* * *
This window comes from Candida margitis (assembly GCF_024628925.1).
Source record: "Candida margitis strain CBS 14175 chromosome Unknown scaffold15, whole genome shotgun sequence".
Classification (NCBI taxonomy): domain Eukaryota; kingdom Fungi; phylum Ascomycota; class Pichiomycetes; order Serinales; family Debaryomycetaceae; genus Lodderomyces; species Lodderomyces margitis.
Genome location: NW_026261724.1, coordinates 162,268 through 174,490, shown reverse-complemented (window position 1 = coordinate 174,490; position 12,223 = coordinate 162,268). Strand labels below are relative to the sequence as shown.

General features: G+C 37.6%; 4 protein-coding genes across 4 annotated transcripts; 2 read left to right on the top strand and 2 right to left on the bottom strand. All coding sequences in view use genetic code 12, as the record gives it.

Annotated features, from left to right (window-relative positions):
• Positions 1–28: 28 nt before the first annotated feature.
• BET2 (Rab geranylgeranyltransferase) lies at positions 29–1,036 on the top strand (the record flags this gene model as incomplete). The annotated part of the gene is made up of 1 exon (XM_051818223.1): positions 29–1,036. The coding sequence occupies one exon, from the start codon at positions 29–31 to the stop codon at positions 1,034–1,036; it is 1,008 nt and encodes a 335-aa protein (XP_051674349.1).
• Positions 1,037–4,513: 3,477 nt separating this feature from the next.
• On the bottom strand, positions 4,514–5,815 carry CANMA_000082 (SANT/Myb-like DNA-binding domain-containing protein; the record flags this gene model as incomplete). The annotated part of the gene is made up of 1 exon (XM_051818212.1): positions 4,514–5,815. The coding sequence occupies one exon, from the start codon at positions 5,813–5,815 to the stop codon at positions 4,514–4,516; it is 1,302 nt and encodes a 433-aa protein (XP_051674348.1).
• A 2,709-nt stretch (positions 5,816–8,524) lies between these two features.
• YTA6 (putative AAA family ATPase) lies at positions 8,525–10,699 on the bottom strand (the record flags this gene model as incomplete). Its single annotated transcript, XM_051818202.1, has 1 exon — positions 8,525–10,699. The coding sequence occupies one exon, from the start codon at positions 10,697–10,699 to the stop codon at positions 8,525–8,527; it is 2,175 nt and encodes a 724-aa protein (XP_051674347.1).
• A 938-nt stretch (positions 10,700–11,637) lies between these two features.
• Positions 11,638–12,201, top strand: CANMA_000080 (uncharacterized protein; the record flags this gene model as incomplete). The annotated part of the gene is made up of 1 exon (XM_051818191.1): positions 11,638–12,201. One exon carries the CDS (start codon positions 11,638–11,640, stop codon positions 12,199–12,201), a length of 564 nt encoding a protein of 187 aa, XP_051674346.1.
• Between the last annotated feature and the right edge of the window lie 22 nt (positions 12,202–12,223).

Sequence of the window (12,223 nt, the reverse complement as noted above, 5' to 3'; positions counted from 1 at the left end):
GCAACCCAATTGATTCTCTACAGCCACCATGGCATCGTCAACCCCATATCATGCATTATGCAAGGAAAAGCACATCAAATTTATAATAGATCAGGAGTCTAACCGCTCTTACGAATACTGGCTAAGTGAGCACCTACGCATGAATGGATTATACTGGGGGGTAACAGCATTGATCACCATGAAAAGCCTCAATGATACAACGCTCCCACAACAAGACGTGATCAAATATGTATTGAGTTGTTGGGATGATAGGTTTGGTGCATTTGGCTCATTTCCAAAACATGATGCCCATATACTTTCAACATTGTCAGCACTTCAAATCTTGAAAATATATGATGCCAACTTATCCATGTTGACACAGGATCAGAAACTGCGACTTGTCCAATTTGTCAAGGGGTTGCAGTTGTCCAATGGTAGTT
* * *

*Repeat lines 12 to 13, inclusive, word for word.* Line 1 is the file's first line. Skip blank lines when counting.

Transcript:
• YTA6 (putative AAA family ATPase) lies at positions 8,525–10,699 on the bottom strand (the record flags this gene model as incomplete). Its single annotated transcript, XM_051818202.1, has 1 exon — positions 8,525–10,699. The coding sequence occupies one exon, from the start codon at positions 10,697–10,699 to the stop codon at positions 8,525–8,527; it is 2,175 nt and encodes a 724-aa protein (XP_051674347.1).
• A 938-nt stretch (positions 10,700–11,637) lies between these two features.